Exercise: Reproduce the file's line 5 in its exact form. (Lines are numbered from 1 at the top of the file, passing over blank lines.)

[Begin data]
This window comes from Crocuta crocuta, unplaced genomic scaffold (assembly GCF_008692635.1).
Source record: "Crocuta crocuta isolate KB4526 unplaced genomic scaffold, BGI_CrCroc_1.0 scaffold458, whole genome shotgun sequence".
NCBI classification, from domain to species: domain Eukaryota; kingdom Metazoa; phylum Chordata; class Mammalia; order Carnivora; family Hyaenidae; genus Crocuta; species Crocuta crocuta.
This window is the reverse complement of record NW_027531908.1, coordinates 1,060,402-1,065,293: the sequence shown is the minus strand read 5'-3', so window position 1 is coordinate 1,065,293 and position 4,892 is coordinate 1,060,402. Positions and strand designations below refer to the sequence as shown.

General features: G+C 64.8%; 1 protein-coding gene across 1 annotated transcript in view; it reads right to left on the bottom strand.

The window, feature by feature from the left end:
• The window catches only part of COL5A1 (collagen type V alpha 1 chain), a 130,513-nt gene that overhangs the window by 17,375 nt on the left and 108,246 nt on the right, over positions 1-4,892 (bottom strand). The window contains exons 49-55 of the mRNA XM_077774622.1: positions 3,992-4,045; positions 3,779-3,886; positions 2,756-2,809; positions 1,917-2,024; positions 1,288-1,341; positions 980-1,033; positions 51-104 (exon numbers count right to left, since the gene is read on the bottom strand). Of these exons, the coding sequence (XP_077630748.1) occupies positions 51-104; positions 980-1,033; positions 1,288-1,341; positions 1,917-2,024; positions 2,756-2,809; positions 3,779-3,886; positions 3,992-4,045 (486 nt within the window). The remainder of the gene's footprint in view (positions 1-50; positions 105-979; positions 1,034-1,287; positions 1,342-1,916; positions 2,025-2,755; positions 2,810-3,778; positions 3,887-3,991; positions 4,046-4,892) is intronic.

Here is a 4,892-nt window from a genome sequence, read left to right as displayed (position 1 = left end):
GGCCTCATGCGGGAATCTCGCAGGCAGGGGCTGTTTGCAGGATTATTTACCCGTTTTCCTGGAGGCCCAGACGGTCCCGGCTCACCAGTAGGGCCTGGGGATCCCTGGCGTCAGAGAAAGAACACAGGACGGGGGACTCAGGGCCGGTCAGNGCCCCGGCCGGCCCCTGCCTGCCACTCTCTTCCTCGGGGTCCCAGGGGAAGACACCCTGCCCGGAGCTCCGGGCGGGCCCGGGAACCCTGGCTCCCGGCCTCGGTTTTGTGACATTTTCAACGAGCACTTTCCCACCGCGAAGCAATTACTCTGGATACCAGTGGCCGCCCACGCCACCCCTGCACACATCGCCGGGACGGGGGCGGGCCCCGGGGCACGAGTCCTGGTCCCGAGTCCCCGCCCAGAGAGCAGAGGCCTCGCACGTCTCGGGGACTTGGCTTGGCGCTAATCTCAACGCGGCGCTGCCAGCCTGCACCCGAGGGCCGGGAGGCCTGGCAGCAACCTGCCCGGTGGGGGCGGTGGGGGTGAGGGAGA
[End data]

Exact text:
General features: G+C 64.8%; 1 protein-coding gene across 1 annotated transcript in view; it reads right to left on the bottom strand.